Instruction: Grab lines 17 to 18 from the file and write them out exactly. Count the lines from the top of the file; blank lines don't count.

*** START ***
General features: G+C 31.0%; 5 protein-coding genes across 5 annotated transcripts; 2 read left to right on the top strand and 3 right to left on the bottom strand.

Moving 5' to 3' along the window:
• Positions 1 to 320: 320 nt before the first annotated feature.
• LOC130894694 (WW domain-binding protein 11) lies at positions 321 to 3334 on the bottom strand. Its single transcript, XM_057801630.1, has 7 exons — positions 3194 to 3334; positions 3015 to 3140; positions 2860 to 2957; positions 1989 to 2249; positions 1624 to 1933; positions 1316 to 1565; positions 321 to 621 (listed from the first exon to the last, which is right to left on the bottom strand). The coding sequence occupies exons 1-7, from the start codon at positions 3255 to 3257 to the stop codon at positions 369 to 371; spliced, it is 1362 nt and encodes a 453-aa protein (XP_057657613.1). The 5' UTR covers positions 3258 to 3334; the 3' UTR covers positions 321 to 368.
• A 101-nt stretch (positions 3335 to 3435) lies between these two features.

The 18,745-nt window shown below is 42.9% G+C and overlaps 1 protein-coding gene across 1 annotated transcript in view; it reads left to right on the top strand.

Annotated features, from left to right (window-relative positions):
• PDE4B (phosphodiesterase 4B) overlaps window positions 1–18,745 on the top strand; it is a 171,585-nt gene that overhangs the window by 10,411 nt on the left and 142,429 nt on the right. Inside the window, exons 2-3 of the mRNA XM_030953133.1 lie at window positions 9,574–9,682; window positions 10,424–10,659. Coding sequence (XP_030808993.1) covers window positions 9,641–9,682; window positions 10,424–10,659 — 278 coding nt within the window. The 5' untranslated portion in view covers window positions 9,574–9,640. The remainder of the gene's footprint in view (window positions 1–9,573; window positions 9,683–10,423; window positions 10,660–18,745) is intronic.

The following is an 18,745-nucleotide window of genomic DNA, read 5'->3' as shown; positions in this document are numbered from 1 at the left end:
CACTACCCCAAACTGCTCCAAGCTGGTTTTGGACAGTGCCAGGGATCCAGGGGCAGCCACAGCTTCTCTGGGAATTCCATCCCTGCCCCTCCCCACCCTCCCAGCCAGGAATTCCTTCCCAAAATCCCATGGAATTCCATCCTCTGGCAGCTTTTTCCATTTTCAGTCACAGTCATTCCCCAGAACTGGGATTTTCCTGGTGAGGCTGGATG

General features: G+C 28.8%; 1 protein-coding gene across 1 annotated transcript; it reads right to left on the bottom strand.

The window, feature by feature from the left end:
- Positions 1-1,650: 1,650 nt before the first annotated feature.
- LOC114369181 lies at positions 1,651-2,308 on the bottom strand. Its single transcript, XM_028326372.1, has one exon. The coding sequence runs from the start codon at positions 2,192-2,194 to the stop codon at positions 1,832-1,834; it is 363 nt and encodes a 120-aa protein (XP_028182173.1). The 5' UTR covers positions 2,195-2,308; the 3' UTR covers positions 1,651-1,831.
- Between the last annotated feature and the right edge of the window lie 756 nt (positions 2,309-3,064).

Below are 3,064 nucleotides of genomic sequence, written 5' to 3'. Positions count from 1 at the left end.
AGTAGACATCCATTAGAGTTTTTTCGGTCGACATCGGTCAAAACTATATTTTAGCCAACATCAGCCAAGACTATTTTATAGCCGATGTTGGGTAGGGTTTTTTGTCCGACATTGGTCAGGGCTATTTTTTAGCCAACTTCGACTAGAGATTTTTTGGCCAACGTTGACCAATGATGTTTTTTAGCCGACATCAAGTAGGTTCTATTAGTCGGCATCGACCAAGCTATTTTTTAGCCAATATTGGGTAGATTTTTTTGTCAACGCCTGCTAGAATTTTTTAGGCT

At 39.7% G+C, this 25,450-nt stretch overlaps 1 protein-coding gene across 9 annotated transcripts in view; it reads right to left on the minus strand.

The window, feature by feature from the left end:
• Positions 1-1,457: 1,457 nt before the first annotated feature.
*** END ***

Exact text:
AGTAGACATCCATTAGAGTTTTTTCGGTCGACATCGGTCAAAACTATATTTTAGCCAACATCAGCCAAGACTATTTTATAGCCGATGTTGGGTAGGGTTTTTTGTCCGACATTGGTCAGGGCTATTTTTTAGCCAACTTCGACTAGAGATTTTTTGGCCAACGTTGACCAATGATGTTTTTTAGCCGACATCAAGTAGGTTCTATTAGTCGGCATCGACCAAGCTATTTTTTAGCCAATATTGGGTAGATTTTTTTGTCAACGCCTGCTAGAATTTTTTAGGCT

At 39.7% G+C, this 25,450-nt stretch overlaps 1 protein-coding gene across 9 annotated transcripts in view; it reads right to left on the minus strand.